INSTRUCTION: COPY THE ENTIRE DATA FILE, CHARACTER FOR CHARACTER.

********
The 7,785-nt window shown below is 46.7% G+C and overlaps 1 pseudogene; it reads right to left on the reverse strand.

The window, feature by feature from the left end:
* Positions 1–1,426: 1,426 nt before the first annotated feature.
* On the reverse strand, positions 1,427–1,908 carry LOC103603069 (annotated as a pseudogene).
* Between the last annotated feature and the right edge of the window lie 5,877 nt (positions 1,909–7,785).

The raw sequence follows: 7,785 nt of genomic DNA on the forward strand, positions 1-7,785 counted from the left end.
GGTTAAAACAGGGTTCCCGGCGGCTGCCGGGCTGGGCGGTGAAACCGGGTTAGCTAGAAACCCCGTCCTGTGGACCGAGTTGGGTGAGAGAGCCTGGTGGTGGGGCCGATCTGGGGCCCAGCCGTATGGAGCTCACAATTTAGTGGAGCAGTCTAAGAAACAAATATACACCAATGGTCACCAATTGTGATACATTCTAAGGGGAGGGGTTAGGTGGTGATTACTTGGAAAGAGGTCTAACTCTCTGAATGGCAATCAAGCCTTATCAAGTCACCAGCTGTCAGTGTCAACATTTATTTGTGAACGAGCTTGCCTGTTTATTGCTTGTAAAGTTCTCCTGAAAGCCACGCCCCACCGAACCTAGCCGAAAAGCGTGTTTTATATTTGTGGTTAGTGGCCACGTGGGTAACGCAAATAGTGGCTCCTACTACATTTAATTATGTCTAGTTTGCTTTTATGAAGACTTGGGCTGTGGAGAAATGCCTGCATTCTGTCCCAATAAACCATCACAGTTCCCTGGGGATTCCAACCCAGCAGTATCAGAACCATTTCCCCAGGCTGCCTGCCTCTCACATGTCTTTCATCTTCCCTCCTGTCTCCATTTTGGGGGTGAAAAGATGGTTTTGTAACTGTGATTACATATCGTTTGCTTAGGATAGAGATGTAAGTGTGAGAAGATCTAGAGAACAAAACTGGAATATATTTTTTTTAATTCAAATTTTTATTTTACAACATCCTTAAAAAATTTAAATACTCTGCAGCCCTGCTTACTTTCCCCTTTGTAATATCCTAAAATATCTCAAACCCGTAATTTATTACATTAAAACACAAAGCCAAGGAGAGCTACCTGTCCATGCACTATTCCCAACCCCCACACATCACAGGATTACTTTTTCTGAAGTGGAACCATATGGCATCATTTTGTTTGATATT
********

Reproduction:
The 7,785-nt window shown below is 46.7% G+C and overlaps 1 pseudogene; it reads right to left on the reverse strand.

The window, feature by feature from the left end:
* Positions 1–1,426: 1,426 nt before the first annotated feature.
* On the reverse strand, positions 1,427–1,908 carry LOC103603069 (annotated as a pseudogene).
* Between the last annotated feature and the right edge of the window lie 5,877 nt (positions 1,909–7,785).

The raw sequence follows: 7,785 nt of genomic DNA on the forward strand, positions 1-7,785 counted from the left end.
GGTTAAAACAGGGTTCCCGGCGGCTGCCGGGCTGGGCGGTGAAACCGGGTTAGCTAGAAACCCCGTCCTGTGGACCGAGTTGGGTGAGAGAGCCTGGTGGTGGGGCCGATCTGGGGCCCAGCCGTATGGAGCTCACAATTTAGTGGAGCAGTCTAAGAAACAAATATACACCAATGGTCACCAATTGTGATACATTCTAAGGGGAGGGGTTAGGTGGTGATTACTTGGAAAGAGGTCTAACTCTCTGAATGGCAATCAAGCCTTATCAAGTCACCAGCTGTCAGTGTCAACATTTATTTGTGAACGAGCTTGCCTGTTTATTGCTTGTAAAGTTCTCCTGAAAGCCACGCCCCACCGAACCTAGCCGAAAAGCGTGTTTTATATTTGTGGTTAGTGGCCACGTGGGTAACGCAAATAGTGGCTCCTACTACATTTAATTATGTCTAGTTTGCTTTTATGAAGACTTGGGCTGTGGAGAAATGCCTGCATTCTGTCCCAATAAACCATCACAGTTCCCTGGGGATTCCAACCCAGCAGTATCAGAACCATTTCCCCAGGCTGCCTGCCTCTCACATGTCTTTCATCTTCCCTCCTGTCTCCATTTTGGGGGTGAAAAGATGGTTTTGTAACTGTGATTACATATCGTTTGCTTAGGATAGAGATGTAAGTGTGAGAAGATCTAGAGAACAAAACTGGAATATATTTTTTTTAATTCAAATTTTTATTTTACAACATCCTTAAAAAATTTAAATACTCTGCAGCCCTGCTTACTTTCCCCTTTGTAATATCCTAAAATATCTCAAACCCGTAATTTATTACATTAAAACACAAAGCCAAGGAGAGCTACCTGTCCATGCACTATTCCCAACCCCCACACATCACAGGATTACTTTTTCTGAAGTGGAACCATATGGCATCATTTTGTTTGATATT